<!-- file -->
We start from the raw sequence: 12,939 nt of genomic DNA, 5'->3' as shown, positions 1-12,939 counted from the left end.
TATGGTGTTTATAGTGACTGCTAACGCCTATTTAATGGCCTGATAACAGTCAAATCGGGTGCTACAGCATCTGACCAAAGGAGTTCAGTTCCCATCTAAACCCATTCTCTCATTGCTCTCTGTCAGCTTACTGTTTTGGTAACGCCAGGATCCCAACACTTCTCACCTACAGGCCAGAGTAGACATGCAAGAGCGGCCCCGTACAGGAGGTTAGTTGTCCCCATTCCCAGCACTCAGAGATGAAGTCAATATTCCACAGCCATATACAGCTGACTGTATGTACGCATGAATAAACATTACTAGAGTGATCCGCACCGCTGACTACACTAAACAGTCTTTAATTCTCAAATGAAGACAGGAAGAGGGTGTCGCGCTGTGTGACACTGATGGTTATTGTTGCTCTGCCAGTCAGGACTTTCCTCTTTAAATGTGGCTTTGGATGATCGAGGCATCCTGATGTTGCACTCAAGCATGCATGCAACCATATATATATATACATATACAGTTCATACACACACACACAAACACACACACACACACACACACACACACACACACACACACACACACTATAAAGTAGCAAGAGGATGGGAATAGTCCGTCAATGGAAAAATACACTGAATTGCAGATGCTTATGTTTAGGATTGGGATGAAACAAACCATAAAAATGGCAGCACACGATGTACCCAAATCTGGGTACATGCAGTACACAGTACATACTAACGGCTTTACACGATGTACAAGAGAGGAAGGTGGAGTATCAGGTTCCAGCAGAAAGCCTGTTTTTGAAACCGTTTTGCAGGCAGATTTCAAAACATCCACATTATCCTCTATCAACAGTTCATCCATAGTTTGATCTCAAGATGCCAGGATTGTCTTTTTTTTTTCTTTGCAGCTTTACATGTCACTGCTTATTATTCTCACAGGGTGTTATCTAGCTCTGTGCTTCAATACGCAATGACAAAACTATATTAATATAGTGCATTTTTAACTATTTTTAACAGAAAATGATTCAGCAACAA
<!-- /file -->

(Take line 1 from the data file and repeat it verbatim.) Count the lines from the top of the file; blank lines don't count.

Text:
We start from the raw sequence: 12,939 nt of genomic DNA, 5'->3' as shown, positions 1-12,939 counted from the left end.